Fourth place in GTE Pro was the best Porsche could manage in today’s 991 RSR debut at the Six Hours of Silverstone. Despite a subdued reaction to the RSR’s debut, the prototype racing was excellent, with McNish setting lap records towards the end, in pursuit of a win he eventually claimed.
Round 1 of the 2013 FIA World Endurance Championship was run in generally dry conditions. A short burst of rain at the halfway point handed Stuttgart some help, but when the circuit dried, the competition had no problem staying in front.
First GTE Pro home was the number 97 Aston Martin Racing Vantage GTE of Turner, Mucke and Senna. Fourth Aston pedaller and friend of Ferdinand, Peter Dumbreck, skipped Silverstone to race the JRM Nissan GT-R Nismo GT3 in the opening round of Blancpain Endurance at Monza.
Nice as it must be to race alongside ex-Porsche driver and 2011 FIA GT1 champ, Lucas Luhr, on the epic Monza circuit, Peter would have savoured a trophy in the local Prodrive-built Aston, ahead of Kamui Kobayashi’s Ferrari 458 Corse, and the #99 Aston of Rob Bell, Paul Dalla Lana, Pedro Lamy and Frederic Makowiecki. No doubt Darren enjoyed his day, as did Kobayashi, who soared to second place in the final hour, when a pitstop taken earlier than the others paid off.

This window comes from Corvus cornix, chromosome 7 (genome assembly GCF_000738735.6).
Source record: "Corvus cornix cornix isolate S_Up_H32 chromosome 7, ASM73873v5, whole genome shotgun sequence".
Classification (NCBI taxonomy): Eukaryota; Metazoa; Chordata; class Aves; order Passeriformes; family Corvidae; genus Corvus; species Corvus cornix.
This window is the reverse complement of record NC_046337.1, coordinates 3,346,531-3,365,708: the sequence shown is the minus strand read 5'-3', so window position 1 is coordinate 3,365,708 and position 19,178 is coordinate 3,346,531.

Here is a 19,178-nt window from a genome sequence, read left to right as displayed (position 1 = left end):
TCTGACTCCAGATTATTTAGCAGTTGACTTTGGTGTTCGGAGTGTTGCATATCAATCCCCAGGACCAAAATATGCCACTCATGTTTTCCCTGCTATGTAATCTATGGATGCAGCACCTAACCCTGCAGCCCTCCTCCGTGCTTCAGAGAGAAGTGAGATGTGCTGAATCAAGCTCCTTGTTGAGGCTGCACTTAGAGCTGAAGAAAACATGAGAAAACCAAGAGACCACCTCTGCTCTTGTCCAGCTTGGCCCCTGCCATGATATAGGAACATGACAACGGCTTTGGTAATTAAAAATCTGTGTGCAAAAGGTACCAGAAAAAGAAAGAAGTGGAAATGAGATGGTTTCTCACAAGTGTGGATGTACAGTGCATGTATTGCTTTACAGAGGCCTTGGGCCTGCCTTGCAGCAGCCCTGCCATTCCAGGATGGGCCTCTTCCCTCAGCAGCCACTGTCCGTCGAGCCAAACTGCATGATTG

After the race, Porsche’s Patrick Pilet tweeted: “Just a little issue on the car, the mechanics make a good job but we lost three laps. Car was great to drive. See u at Spa”. The Pilet/Bergmeister/Bernhard car seemed to hold up Marc Lieb’s encouraging charge in the early part, before Bergmeister boxed the #91 car, to check on loose front suspension. Olaf Manthey said no fault was found, and the car continued on its way. The sister #92 991 RSR and fourth place finisher of Lietz/Lieb/Dumas had what looked like a trouble-free run, just without sufficient dry pace to take it to the Astons.
Interviewed for Motors TV by the Radio Le Mans team after his stint, Romain Dumas noted that the rain shower had played to Porsche’s strengths, and allowed the RSR to close on the Ferrari he was trailing at the time, but also said each pitstop was costing the drivers ten or twelve seconds more than their rivals. “Whatever time we gain on track, we lose in the pits,” bemoaned Romain.
At the flag, the RSR finished a lap plus over a minute behind the winning Aston, but showed a fastest lap within reach of its rivals (see the data). Saving twelve seconds in each of five pitstops might have helped to keep Porsche in touch.
The next round at Spa on May 4th and 5th has some watery comfort. Last year’s big race was held in the wet, and Porsche streaked to glory as a result. But we don’t want to race a car hoping for rain. Here’s hoping Porsche AG Team Manthey can further develop the new boy by Spa, and race to take P1 on merit.